After working on and providing much of the background for a book completed last year on Strathcona County’s war dead, Bonnie Ferguson is back at it, now working on a similar book Beaver County.
Like the Strathcona County book, entitled Remembering Our Fallen: Strathcona County, the Beaver County version will list all of the Canadian soldiers who hailed from the area and died while in the service, either in combat or in training.
It’s a huge project, according to Ferguson, who is a member of the Tofield Royal Canadian Legion, as well as a member of the Strathcona County Museum and Archives. As a Legionnaire and with her interest in history she said she has enjoyed the hours of research required for a project like this.
Ferguson was approached in the spring of 2013 by then-mayor Linda Osinchuk who proposed the project for Strathcona County veterans for the upcoming 120th anniversary of the municipality. At the time, Ferguson, a Strathcona County resident, had about half of the fallen soldiers already accounted for, she said. Research was ramped up so that the book could be completed by the anniversary celebrations in August.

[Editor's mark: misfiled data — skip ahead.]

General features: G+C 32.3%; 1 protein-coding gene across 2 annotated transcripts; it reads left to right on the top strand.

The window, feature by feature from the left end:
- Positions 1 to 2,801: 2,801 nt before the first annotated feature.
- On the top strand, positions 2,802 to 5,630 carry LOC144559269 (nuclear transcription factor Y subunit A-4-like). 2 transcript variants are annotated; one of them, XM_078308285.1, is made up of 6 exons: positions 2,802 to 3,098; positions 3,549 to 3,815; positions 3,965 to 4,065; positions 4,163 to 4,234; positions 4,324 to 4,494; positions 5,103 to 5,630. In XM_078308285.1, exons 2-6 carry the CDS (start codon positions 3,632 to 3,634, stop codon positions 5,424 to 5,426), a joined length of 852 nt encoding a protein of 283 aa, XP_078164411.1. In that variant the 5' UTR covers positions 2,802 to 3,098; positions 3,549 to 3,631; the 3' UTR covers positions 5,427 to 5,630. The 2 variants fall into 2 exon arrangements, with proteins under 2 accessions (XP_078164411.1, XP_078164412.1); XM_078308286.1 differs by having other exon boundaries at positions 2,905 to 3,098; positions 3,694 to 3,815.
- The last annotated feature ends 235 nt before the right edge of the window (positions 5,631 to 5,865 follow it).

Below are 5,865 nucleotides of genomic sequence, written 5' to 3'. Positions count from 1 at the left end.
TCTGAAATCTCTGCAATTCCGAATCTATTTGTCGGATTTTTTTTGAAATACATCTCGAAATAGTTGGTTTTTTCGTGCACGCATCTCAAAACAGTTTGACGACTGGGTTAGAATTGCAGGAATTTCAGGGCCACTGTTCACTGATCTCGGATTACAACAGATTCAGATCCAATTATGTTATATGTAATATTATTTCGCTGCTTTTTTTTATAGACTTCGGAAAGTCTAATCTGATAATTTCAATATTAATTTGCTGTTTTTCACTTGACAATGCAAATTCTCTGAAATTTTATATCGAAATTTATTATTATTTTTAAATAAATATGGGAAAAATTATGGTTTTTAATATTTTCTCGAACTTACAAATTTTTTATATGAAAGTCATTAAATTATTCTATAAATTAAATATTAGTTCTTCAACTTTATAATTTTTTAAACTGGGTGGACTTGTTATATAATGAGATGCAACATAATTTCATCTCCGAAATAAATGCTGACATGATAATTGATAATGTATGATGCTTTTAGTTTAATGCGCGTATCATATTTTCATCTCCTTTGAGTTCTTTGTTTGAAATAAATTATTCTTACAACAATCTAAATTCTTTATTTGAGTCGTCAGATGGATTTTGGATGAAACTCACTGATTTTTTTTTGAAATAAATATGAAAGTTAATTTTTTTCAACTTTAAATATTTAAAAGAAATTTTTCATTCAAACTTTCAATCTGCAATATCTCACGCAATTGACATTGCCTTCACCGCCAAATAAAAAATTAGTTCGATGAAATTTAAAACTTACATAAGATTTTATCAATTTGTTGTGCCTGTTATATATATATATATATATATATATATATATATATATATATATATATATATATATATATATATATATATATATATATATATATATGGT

Ferguson worked with researchers at the museum and with Reg Bennet, a Drumheller resident who has helped more than a dozen communities across Alberta research their respective fallen soldiers for books.
Ferguson used many different resources for her research, including countless books, oan online database called the Canadian Virtual War Memorial as well as help from the Canadian Fallen Heroes Foundation. The Strathcona County book was published in time for the celebrations last year and a limited run of 12 copies were published. The book was loosely bound so that if new information was found out about soldiers or if more soldiers need to be added, it can be done with ease.
The Strathcona book includes one resident who was killed in the Boer War, 49 who were killed in the First World War, 35 killed in the Second World War, three killed in Afghanistan and five unknown soldiers who were from Strathcona County but who have no information on their names or ranks. The book is on permanent display at the Strathcona County Museum so the public can access its information.
As for the Beaver County book, Ferguson said she is about 90 per cent completed the research. She said the hardest part is trying to track down photos of the deceased as many family members of the soldiers are now deceased too.
“It’s still very much a work in progress,” she said.
This article, written by Sherwood Park freelance writer Dave S. Clark was originally published in Sherwood Park News.